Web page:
Duty of Care/Good Faith/Loyalty/Oversight/Blah Blah Blah

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AVBucks4239
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Duty of Care/Good Faith/Loyalty/Oversight/Blah Blah Blah

Postby AVBucks4239 » Sat May 04, 2013 9:51 pm

As the title suggests I can't separate these in my Business Associations Class. My casebook and professor mismashed them all together and I can't figure it out. My supplement also puts them all in one chapter called fiduciary duties, which is thus zero help.

Help? Please?

MinEMorris
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Re: Duty of Care/Good Faith/Loyalty/Oversight/Blah Blah Blah

Postby MinEMorris » Sat May 04, 2013 11:11 pm

The fiduciary duties of the different business associations (e.g. agency, partnerships, corporations) vary. I really only remember with much accuracy the fiduciary duties owned by the the board of directors to shareholders, but I think understanding that will help you understand the fiduciary duties in other relationships as well, so I'll break them down to the best of my ability here.

The board of directors has two general fiduciary duties that it owes to the shareholders: a duty of care and a duty of loyalty. The duty of care basically sets the standards for the diligence with which the board must perform its tasks. For example, the duty of care requires that the board of directors must be informed and act in the best interests of the shareholders when it performs its tasks. The duty of loyalty, however, focuses specifically on the problem of conflicts of interests. It mandates that the interests of the shareholders takes precedence over the personal interests of any members of the board. At a micro level, the duty of loyalty is a list of rules and procedures meant to help achieve this result.

Acting in good faith is one of the basic requirements of the duty of care. Confusingly, there is also a "duty to act in good faith" that is sometimes talked about as though it is an independent duty. This latter duty to act in good faith is a duty to ensure that the corporation's operations comply with the law. Modernly, this is understood as meaning that corporations should have various law-compliance systems in place, such as procedures in place for employees to report legal misconduct by coworkers. Despite how it is sometimes talked about, this duty to act in good faith is not considered separate from the duties of care and loyalty. Recent Delware precedent (Stone v. Ritter, I think?) seems to have settled that it is part of the duty of loyalty. This came as a surprise to some people, since law compliance seems to be something more in the line with diligence standards, which the duty of care governs, than with the self-dealing standards dealt with by the duty of loyalty. The likely reason for putting the "duty to act in good faith" in the duty of loyalty is so that liability for violating it couldn't be abrogated by DGCL 102(b)(7). (DGCL 102(b)(7) can only reduce liability for duty of care violations.)

Hope that helps. I'm glad to elaborate where I can and as best as I can.

P.S. devoting ongoing attention/oversight is just part of the duty of care. See MBCA 8.31(a)(2)(iv).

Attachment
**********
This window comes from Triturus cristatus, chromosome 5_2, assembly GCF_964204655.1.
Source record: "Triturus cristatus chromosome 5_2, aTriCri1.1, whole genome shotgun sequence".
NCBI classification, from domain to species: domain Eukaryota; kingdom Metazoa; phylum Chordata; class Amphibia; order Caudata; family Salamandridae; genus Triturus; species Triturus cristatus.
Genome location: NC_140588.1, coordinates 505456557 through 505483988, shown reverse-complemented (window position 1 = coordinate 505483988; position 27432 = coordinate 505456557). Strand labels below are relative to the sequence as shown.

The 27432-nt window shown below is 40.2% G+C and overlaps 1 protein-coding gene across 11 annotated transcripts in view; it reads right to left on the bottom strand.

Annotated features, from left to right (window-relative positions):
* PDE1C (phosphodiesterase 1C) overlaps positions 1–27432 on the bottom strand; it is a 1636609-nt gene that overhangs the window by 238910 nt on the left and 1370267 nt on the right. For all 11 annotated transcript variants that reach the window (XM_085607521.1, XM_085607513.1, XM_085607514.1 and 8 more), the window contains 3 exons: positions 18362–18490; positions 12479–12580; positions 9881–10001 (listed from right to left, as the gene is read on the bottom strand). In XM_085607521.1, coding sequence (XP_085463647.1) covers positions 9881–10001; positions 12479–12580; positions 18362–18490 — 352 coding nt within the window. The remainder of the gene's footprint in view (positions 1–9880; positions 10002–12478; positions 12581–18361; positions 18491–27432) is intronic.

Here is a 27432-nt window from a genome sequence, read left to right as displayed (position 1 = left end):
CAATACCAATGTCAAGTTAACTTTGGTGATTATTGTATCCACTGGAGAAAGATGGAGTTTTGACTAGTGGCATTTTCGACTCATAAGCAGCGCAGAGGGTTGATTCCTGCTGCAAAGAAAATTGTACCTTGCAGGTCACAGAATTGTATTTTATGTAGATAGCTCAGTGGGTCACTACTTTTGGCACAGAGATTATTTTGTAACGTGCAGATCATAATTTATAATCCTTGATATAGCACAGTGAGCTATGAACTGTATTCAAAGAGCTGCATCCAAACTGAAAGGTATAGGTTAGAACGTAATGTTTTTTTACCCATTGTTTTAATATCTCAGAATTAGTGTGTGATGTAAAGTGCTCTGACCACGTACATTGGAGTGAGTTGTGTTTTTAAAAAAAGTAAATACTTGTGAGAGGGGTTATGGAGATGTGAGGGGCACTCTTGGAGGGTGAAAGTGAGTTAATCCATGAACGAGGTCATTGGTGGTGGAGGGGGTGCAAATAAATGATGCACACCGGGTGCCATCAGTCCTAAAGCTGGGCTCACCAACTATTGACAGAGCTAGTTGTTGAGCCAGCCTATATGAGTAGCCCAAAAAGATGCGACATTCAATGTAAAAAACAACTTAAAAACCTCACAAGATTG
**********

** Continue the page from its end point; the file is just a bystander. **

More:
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AVBucks4239
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Re: Duty of Care/Good Faith/Loyalty/Oversight/Blah Blah Blah

Postby AVBucks4239 » Sat May 04, 2013 11:18 pm

MinEMorris wrote:The fiduciary duties of the different business associations (e.g. agency, partnerships, corporations) vary. I really only remember with much accuracy the fiduciary duties owned by the the board of directors to shareholders, but I think understanding that will help you understand the fiduciary duties in other relationships as well, so I'll break them down to the best of my ability here.

The board of directors has two general fiduciary duties that it owes to the shareholders: a duty of care and a duty of loyalty. The duty of care basically sets the standards for the diligence with which the board must perform its tasks. For example, the duty of care requires that the board of directors must be informed and act in the best interests of the shareholders when it performs its tasks. The duty of loyalty, however, focuses specifically on the problem of conflicts of interests. It mandates that the interests of the shareholders takes precedence over the personal interests of any members of the board. At a micro level, the duty of loyalty is a list of rules and procedures meant to help achieve this result.

Acting in good faith is one of the basic requirements of the duty of care. Confusingly, there is also a "duty to act in good faith" that is sometimes talked about as though it is an independent duty. This latter duty to act in good faith is a duty to ensure that the corporation's operations comply with the law. Modernly, this is understood as meaning that corporations should have various law-compliance systems in place, such as procedures in place for employees to report legal misconduct by coworkers. Despite how it is sometimes talked about, this duty to act in good faith is not considered separate from the duties of care and loyalty. Recent Delware precedent (Stone v. Ritter, I think?) seems to have settled that it is part of the duty of loyalty. This came as a surprise to some people, since law compliance seems to be something more in the line with diligence standards, which the duty of care governs, than with the self-dealing standards dealt with by the duty of loyalty. The likely reason for putting the "duty to act in good faith" in the duty of loyalty is so that liability for violating it couldn't be abrogated by DGCL 102(b)(7). (DGCL 102(b)(7) can only reduce liability for duty of care violations.)